The West Somerset Steam Railway Trust
WSR Shared Vision
WSR Shared Vision – September 2020.
John Bailey. Independent Assessor.
WSR – Achieving the Three Chairmen’s Consensus
Following a notably amicable meeting on 15th September, involving the Chairmen of The West Somerset Railway PLC (“the PLC”), The West Somerset Railways Association (“WSRA”) and the West Somerset Steam Railway Trust (“WSSRT”), they asked me to assess independently their shared vision of the best way of securing an harmonious future for the WSR.
As a result of my other separate role, as facilitator on S&DT matters, I have developed an affection for the WSR and its people, with a strong desire to see it succeed. My assessment reflects personal experience as a Chairman on another heritage railway but does not represent the views of that railway or any other organisation I am associated with. I must also emphasize that it is not based solely on discussions with the three Chairmen, but with others in the WSR railway community.
The urgency for the three chairmen’s agreement is the recently announced plan by a group that is planning a confrontational “Trojan Horse” manoeuvre. It envisages encouraging like-minded cohorts to join the WSSRT so increasing the likelihood that the current Trustees can be overwhelmed and a merger with the WSRA can be forced through.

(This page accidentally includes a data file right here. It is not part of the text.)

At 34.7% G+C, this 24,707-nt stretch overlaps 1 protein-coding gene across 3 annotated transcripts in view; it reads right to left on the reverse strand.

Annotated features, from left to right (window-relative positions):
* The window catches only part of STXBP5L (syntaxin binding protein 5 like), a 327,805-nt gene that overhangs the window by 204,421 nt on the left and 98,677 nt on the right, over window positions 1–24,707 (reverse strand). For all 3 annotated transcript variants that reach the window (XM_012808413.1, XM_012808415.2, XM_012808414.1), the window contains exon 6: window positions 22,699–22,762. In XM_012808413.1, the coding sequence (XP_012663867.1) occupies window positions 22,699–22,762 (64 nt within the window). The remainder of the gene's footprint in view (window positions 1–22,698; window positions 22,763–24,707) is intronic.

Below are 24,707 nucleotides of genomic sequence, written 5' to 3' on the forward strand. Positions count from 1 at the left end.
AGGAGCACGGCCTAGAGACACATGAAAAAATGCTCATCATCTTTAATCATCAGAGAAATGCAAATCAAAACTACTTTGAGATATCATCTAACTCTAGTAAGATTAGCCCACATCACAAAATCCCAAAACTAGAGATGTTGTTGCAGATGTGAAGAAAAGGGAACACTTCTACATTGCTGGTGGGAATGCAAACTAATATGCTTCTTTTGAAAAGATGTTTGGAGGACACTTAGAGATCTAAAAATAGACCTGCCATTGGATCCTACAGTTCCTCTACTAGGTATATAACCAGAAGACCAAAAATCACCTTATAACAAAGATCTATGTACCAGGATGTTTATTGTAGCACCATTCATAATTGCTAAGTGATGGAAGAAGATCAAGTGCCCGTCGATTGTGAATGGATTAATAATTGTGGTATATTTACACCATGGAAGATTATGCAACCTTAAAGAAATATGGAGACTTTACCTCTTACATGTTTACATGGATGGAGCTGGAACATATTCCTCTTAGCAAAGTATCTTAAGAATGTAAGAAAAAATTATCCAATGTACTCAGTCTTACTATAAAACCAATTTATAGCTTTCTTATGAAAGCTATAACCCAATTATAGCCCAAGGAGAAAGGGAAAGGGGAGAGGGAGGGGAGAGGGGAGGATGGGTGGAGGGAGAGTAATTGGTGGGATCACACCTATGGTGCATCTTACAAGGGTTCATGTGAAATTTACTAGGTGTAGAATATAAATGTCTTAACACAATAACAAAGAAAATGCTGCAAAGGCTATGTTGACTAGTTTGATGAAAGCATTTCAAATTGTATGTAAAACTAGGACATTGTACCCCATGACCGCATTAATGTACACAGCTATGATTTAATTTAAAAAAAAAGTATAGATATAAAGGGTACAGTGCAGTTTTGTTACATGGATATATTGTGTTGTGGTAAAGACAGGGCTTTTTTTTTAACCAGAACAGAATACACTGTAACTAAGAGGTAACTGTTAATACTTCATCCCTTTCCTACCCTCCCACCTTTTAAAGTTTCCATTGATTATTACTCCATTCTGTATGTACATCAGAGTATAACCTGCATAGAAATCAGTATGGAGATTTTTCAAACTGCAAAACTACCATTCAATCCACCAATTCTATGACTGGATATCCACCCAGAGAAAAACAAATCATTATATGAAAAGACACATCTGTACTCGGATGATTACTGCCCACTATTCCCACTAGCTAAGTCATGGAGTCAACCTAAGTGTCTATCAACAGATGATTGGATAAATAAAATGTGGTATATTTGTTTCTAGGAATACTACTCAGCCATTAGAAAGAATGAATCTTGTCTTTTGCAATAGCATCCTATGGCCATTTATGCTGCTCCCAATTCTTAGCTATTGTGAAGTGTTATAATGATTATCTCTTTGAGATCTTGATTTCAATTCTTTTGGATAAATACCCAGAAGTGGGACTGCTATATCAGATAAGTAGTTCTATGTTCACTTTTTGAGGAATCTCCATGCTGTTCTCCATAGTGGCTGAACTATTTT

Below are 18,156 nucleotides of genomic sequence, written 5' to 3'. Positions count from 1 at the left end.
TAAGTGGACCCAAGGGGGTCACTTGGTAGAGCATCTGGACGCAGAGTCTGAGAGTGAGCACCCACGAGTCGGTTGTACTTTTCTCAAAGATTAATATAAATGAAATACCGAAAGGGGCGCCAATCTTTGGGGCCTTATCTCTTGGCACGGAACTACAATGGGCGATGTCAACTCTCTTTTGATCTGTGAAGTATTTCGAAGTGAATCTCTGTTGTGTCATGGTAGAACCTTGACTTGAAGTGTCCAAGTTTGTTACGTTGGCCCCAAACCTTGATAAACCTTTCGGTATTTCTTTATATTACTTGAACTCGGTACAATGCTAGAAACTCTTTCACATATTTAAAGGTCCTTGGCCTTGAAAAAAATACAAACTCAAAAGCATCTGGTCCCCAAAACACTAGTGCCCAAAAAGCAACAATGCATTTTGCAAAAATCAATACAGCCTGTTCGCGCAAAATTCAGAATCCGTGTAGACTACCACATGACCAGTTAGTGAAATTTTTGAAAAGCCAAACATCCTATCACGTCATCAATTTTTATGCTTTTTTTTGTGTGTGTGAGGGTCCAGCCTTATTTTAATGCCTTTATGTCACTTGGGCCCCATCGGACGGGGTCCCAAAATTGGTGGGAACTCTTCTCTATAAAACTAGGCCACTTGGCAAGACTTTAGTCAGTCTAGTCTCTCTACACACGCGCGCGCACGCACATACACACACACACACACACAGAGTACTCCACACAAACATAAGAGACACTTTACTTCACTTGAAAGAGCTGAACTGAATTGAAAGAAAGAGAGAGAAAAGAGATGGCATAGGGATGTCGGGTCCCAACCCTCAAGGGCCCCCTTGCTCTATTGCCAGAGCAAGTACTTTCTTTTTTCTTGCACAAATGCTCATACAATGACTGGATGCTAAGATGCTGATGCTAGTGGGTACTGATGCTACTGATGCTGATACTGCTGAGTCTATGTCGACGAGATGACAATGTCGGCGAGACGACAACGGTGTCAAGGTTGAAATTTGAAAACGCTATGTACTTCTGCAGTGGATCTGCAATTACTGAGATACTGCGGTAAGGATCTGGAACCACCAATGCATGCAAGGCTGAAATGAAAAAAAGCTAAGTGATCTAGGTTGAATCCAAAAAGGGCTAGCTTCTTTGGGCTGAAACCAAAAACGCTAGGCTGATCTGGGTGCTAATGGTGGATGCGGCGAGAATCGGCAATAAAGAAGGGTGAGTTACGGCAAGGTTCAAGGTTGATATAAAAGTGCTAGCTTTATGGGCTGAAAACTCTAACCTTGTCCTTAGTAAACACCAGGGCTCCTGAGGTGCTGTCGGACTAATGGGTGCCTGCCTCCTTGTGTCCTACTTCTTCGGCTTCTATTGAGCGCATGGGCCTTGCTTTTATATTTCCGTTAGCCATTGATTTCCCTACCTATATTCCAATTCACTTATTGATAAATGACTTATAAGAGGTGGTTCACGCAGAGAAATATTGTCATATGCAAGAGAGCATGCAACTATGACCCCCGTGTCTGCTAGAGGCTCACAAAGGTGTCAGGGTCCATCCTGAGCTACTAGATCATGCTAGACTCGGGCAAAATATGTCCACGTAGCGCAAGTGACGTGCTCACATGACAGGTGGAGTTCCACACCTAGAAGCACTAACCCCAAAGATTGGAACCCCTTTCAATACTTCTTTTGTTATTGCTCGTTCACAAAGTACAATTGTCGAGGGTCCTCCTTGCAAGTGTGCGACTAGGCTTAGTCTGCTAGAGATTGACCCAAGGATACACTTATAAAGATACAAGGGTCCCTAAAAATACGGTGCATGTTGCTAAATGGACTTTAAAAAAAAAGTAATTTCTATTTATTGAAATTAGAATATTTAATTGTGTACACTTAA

What’s the shared concern?
Even if a merger of the two charities could be properly represented as enhancing realisation of their current limited charitable purposes (which whoever is elected as trustees must be able to demonstrate) the stated primary objective of the group is to use a merged charity’s minority shareholding in the PLC to wrest control. That means it is not just an issue for the charities themselves. As the stated target, the PLC now has a legitimate interest.